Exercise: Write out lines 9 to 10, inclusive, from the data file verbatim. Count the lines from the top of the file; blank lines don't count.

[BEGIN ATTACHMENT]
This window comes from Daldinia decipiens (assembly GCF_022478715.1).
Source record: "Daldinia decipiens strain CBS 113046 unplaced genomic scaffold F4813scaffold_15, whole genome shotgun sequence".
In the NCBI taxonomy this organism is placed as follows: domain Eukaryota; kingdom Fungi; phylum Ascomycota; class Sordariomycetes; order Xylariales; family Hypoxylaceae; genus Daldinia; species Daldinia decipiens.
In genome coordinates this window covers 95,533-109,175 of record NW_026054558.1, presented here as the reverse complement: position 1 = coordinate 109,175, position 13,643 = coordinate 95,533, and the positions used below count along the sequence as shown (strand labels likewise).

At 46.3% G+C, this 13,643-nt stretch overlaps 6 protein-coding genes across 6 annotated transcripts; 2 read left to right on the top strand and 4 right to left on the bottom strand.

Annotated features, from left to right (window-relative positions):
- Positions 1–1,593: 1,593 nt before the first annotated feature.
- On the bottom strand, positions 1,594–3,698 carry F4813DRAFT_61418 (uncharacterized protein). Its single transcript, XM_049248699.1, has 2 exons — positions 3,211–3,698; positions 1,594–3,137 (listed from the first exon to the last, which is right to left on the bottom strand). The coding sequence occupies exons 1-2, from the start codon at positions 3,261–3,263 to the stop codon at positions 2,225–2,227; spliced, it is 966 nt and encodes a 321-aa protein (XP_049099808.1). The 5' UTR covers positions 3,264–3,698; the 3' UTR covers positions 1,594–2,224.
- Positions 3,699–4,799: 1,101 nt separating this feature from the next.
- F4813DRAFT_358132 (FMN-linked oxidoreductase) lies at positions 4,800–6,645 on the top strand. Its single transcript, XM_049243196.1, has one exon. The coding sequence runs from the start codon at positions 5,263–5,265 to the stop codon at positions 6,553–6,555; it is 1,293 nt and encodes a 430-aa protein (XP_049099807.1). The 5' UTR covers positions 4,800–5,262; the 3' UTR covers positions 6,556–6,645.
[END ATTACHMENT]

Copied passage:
- Positions 3,699–4,799: 1,101 nt separating this feature from the next.
- F4813DRAFT_358132 (FMN-linked oxidoreductase) lies at positions 4,800–6,645 on the top strand. Its single transcript, XM_049243196.1, has one exon. The coding sequence runs from the start codon at positions 5,263–5,265 to the stop codon at positions 6,553–6,555; it is 1,293 nt and encodes a 430-aa protein (XP_049099807.1). The 5' UTR covers positions 4,800–5,262; the 3' UTR covers positions 6,556–6,645.